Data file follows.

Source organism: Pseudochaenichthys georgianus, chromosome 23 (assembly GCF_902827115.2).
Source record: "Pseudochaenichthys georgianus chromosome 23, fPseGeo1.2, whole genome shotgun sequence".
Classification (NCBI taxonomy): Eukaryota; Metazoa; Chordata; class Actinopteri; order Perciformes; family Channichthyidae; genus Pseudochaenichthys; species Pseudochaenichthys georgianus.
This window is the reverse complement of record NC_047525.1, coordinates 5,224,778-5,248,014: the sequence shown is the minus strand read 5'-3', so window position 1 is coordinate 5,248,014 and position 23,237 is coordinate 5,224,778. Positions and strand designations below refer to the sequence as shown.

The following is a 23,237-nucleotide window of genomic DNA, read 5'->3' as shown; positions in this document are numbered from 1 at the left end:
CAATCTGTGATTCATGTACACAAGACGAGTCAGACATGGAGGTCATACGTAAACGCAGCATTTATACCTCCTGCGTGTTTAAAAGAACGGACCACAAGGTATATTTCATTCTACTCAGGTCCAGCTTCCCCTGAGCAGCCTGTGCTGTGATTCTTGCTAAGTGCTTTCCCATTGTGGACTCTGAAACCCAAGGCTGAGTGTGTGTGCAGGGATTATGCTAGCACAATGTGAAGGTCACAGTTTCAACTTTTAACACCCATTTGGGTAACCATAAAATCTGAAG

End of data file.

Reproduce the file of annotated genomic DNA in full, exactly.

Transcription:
Source organism: Pseudochaenichthys georgianus, chromosome 23 (assembly GCF_902827115.2).
Source record: "Pseudochaenichthys georgianus chromosome 23, fPseGeo1.2, whole genome shotgun sequence".
Classification (NCBI taxonomy): Eukaryota; Metazoa; Chordata; class Actinopteri; order Perciformes; family Channichthyidae; genus Pseudochaenichthys; species Pseudochaenichthys georgianus.
This window is the reverse complement of record NC_047525.1, coordinates 5,224,778-5,248,014: the sequence shown is the minus strand read 5'-3', so window position 1 is coordinate 5,248,014 and position 23,237 is coordinate 5,224,778. Positions and strand designations below refer to the sequence as shown.

The following is a 23,237-nucleotide window of genomic DNA, read 5'->3' as shown; positions in this document are numbered from 1 at the left end:
CAATCTGTGATTCATGTACACAAGACGAGTCAGACATGGAGGTCATACGTAAACGCAGCATTTATACCTCCTGCGTGTTTAAAAGAACGGACCACAAGGTATATTTCATTCTACTCAGGTCCAGCTTCCCCTGAGCAGCCTGTGCTGTGATTCTTGCTAAGTGCTTTCCCATTGTGGACTCTGAAACCCAAGGCTGAGTGTGTGTGCAGGGATTATGCTAGCACAATGTGAAGGTCACAGTTTCAACTTTTAACACCCATTTGGGTAACCATAAAATCTGAAG